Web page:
Anglo-Saxon Jewellery for sale
The Anglo-Saxons’ love of display ensured that their jewellery was often colourful, thoughtfully designed and carefully made. Glass and amber beads hung in swags on the front of ladies’ dresses are one long-lived fashion; often the centrepiece was a particularly large barrel-shaped bead, or a gold pendant with a garnet in a cabochon setting. Pendants of various shapes – often miniature weapons – were worn by important females; males sometimes wore boar-tusks set in copper-alloy sleeves, perhaps as hunting trophies. Bangles, neck-rings and bracelets are also associated with female costume. Please choose from the links below to review our constantly changing selection of Anglo-Saxon antiquities including weapons, jewellery and other personal artefacts.
Customers and site-visitors may have noticed that the Anglo-Saxon site pages have been revised. As part of our ongoing programme of improving the quality and reliability of our site, all of the ‘Saxon’ pages have been amended in the light of further detailed research. We aim to roll this out across the rest of the site in due course. Please check back for updates.
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|Saxon 'Filigree' Disc Pendant 024710|
Rare Saxon 'Filigree' Disc Pendant
Gold, 1.07 grams, 17.79 mm. Circa 6th-7th century AD. A gold pendant formed as a flanged boss with integral ribbed suspension loop. The disc's decoration comprises concentric rings of filigree ropework, applied filigree double loops and thicker filigree ropework within fine borders. The central motif is a boss, hollow to the rear. Reference: cf. larger sheet-gold disc pendant with filigree detail in Webster, L. & Backhouse, J. The Making of England. Anglo-Saxon Art and Culture AD 600-900, London, 1991, item 36(c). Fine condition. Provenance: from an old collection formed in the 1950's, found continental Europe.
|Saxon 'Geometric' Bracelet 022613|
Saxon 'Geometric' Bracelet
Silver, 7.32 grams, 11.1 cm tip to tip. Circa 6th century AD. A flat-section sheet silver bracelet with tapering ends, decorated on the edges with punched-point roundels. The central row of punched points splits to join the outer rows at each end, and is contained within incised lines with feathered ends. The size of the bracelet (inner diameter maximum 31 mm) indicates that it was intended for a child. Reference: cf. sheet silver bracelet from Barrington A cemetery, Cambridgeshire, in MacGregor, A. & Bolick, E. A Summary Catalogue of the Anglo-Saxon Collections (Non-Ferrous Metals), Oxford, 1993 item 26.13. Very fine condition. Provenance: from an old Thetford collection, acquired in 1981.
|Merovingian Frankish 'Cloisonné' Purse Fitting 011731|
Merovingian Frankish 'Cloisonné' Purse Fitting
Copper-alloy, crystal and glass, 9.38 grams, 34.41 mm. 6th-7th century AD. A finely-made D-shaped fitting from the flap of a purse. The copper-alloy base is decorated with a geometric pattern executed in cloisonné, with intricately cut glass panels forming an interlocking curvilinear design in clear, dark blue and cupric green shades. The central element is a D-shaped cell containing a shaped and polished crystal; this is surrounded by a single cell of the same shape, now empty but originally filled with an organic material, probably polished bone. The design is surrounded by a gilded border consisting of a vertical wall with a horizontal ropework flange. On the reverse are the remains of two attachment pins. The cellwork is executed with copper-alloy strips of about 3mm height. Similar decorative cloisonné techniques are used on the composite brooch in the Canterbury St. Martins Hoard, associated with the Frankish princess, Bertha, who married into the Kentish royal family in the late 6th century. Reference: Webster, L. & Backhouse, J. The Making of England. Anglo-Saxon Art and Culture AD 600-900, London, 1991, p.23 item 5(f). Provenance: from an old European collection. Very fine condition.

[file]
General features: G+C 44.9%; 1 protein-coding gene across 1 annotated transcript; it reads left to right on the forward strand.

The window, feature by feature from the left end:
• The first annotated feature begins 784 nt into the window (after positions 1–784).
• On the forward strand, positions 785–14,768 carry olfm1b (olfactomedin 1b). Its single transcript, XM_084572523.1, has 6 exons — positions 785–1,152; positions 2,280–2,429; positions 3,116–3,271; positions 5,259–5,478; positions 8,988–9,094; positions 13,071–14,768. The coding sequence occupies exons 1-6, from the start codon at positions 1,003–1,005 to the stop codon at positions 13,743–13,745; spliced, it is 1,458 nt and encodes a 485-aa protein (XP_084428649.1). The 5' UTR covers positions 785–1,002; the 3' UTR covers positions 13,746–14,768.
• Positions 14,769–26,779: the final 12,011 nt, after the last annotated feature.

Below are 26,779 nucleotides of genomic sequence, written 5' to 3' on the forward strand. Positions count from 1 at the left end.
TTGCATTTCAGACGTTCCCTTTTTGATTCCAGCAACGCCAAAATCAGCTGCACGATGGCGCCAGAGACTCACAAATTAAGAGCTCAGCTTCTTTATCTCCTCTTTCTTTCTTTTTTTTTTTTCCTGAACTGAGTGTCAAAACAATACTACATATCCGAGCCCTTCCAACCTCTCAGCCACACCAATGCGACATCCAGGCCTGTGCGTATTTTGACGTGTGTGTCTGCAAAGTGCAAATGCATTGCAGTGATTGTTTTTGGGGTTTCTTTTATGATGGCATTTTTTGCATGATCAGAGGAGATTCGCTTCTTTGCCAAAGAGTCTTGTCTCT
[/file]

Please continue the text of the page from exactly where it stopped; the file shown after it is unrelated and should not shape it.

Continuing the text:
|Anglo-Saxon 'Boar’s Tusk' Pendant 011722|
Excessively Rare Anglo-Saxon 'Boar’s Tusk' Pendant
Copper-alloy and organic material, 8.66 grams, 46.52 mm. Circa 5th-6th century AD. A very interesting and unusual Anglo-Saxon pendant made from organic material - either a tusk from a boar, or possibly bone worked into a similar shape. The thicker upper end is encased in copper-alloy strip – a horizontal band around the tusk itself, with a vertical band for suspension, the whole pierced and riveted. The horizontal band is still partly present. The boar was an important symbol to the Anglo-Saxon warrior class, who used its image on their helmets (Benty Grange, Wollaston) and other war-gear; the Old English word eofor ‘boar’ was used figuratively for ‘persistent and determined lone warrior’. Reference: animal teeth mounted as pendants in Chambers, R.A. Oxonensia, vol.40, 1975, p.192. Published: Hammond, Brett British Artefacts, volume I - Early Anglo-Saxon. Extremely rare and in a good state of preservation.
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